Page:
Once a Castle, Home is Now a Debtors’ Prison

Forget the notion of the home as "castle." Twenty-two percent of Americans owe more on their mortgages than the value of their homes. Nicolas P. Retsinas offers ideas for how these "debtors' prisons" can be turned into productive housing.
by Nicolas P. Retsinas

We have created a housing hybrid in America, refashioning the single-family home into a mini debtors' prison. Almost 11 million dot the landscape. In Las Vegas and Phoenix, over 50 percent of homeowners live in one.

“Understandably, most [underwater] owners … live shackled in what the Chinese call fang nu—slaves to their house.”

Forget the notion of the home as "castle," protecting the owner from greedy landlords. Forget too the expectation that a physical nest will morph into a nest egg. For 22 percent of people who hold mortgages, those notions are anachronistic—relics of a long-ago era before unemployment soared, the Dow plummeted, and credit default swaps surfaced. In today's jargon, these owners are underwater—they owe more than the value of their homes.

But underwater is a misnomer. People underwater either swim or drown.

These underwater owners linger, trapped in their very own debtors' prisons. Their task is Sisyphean: they work, pay the monthly debt to the lender, yet see a perpetual gap between payments and value. The payments can seem like an extortion episode from The Sopranos.

Exit strategies are few. If an owner sells the house for less than the mortgage, the owner must pay the lender the difference. Owners will still need to find someplace else to live.

An owner can walk away from the loan and join the "strategic defaulters," who defaulted not because they could not pay but because they did not want to. Their house was a bad investment. The advantage of this maneuver is real: strategic defaulters save money. Sometimes they can rent a comparable home. But they risk a lower credit rating, which could bar them from buying another home for up to seven years.

Understandably, most owners do not grab either of these solutions; instead, they live shackled in what the Chinese call fang nu—slaves to their house.

One owner's misery is personal; when over a fifth of mortgage-holders are shackled, the personal misery becomes national. For the country, these homes are an economic shackle, hobbling the housing market. They also distort the labor market: people offered jobs far afield stay put, reluctant (and unable) to leave their underwater homes. Since the recovery of the housing market will undergird any broader recovery, we must address these debtors' prisons.

Novel Solutions

The solutions will force lenders to throw out their textbooks.

First, lenders can recognize the wisdom of short sales, accepting less than the face value of the mortgage. Currently banks do accept short sales but only after protracted negotiations. One advice columnist recently advised sellers eager to unload an underwater house to keep trying—on the third try, a bank might relent. A short sale will put the house on the market, opening it to another buyer, letting the seller move. Lenders could proactively set prices for short sales.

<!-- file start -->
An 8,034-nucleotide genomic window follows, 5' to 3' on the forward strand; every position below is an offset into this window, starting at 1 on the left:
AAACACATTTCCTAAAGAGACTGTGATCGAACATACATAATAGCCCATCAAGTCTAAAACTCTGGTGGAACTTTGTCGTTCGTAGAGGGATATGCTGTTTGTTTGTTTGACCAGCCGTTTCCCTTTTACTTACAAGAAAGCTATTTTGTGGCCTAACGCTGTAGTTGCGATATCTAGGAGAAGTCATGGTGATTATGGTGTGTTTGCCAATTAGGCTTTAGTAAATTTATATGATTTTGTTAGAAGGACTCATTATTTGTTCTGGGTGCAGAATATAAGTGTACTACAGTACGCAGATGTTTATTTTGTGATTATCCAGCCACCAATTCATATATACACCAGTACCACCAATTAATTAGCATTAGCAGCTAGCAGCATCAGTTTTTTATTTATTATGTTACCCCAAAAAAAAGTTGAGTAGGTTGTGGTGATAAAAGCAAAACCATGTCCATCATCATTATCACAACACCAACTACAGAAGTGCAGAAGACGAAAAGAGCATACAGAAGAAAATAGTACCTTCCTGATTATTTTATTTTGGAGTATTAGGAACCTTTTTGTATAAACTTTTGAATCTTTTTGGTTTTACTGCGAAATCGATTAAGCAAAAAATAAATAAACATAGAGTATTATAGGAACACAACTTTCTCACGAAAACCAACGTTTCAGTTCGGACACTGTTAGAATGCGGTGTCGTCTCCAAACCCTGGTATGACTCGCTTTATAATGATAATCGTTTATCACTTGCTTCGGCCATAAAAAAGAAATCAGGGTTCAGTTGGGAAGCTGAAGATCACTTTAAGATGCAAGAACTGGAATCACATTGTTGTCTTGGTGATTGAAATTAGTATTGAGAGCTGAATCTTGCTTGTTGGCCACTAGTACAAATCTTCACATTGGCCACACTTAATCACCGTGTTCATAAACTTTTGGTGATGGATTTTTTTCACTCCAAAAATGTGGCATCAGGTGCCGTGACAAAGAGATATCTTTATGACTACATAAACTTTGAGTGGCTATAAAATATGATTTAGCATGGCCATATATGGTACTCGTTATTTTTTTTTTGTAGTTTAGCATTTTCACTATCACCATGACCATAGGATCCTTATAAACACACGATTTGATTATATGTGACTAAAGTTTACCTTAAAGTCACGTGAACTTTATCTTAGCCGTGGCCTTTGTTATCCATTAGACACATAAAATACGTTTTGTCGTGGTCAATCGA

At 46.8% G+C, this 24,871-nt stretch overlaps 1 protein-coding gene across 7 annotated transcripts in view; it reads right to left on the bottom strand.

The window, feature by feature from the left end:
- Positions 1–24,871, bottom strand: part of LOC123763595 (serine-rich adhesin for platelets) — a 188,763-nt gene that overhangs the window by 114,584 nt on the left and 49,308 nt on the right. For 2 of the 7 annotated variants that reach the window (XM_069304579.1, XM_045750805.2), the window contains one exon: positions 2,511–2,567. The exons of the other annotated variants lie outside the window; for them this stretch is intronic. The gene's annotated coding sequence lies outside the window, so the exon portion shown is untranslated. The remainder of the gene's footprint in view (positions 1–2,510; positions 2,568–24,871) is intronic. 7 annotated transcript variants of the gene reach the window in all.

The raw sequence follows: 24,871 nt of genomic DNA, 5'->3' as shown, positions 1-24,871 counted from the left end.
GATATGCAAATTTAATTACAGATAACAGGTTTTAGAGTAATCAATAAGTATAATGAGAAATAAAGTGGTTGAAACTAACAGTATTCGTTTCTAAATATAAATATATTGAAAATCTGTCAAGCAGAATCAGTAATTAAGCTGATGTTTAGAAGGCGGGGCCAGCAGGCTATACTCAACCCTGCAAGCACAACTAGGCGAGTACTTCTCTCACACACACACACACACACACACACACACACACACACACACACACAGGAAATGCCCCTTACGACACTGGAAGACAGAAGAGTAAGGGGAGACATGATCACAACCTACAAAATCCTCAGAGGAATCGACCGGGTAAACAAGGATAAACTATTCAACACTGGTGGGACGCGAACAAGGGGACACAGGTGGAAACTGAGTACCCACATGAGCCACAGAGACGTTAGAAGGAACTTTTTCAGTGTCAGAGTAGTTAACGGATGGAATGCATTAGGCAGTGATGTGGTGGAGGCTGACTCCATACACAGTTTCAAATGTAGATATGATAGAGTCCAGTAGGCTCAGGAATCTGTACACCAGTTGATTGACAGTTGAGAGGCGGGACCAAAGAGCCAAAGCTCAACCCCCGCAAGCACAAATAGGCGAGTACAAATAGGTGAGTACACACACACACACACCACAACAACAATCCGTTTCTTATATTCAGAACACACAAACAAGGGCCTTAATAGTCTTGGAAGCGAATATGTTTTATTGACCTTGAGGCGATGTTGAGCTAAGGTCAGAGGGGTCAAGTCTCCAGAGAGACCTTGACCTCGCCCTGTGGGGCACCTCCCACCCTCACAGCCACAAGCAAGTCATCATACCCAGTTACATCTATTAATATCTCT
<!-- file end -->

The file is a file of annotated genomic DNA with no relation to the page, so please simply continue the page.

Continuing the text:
“Lenders may be reluctant to morph into landlords, but they already own millions of empty units.”

Second, lenders can reduce the principal as part of loan modification. Consider a commonplace scenario. The value of a house has dropped 30 percent from its mortgage. The owner has already lost whatever equity she sank into the down payment. There is very little chance of an immediate surge in value. The owner cannot sell the house, is considering abandoning it, and has cut back on maintenance, which depresses the value further. If a few houses on a block are underwater, the blight will depress the values even of well-kept homes. Accepting this new reality, lenders might allow the entire mortgage payments to go toward the reduction of principal.

Third, lenders can transfer the mortgage-holder's status from "owner" to "renter." Often the owner has so little equity in the house anyway that the lender is in effect the owner. But making this shift from "owned" real estate to "rental" real estate will unshackle the occupant from the house. When the owner-turned-tenant makes his monthly payment, he will not be seeing a Sisyphean gap. If the rent is too high, the occupant will move. If the rent is low enough, he will stay. The occupant is free to decide. Lenders may be reluctant to morph into landlords, but they already own millions of empty units. At least the rental units will be generating revenue. Sometimes goals dovetail: in this case, the country needs rental housing as much as underwater owners need rescue.

Tony Soprano was not compassionate; the plight of his debtors would not have moved him. But he was pragmatic. I suspect that he would have modified these loans, releasing homeowners from their prisons.

About the Author

Nicolas P. Retsinas is a lecturer of business administration at Harvard Business School and director of Harvard University's Joint Center for Housing Studies.
    • Kevin
    • VP Operations, Illinois Brick Company
    Great article. I have worked in the Brick and Building Material Industry in Chicago for the last 30+years and like many others I have never seen the housing market in such disrepair. With the growing need for rental properties you would think more Banks would become Property Managers in an effort to keep the cash coming in on distressed properties. But then again a Goverment bail out is probably easier.
    • Rasheed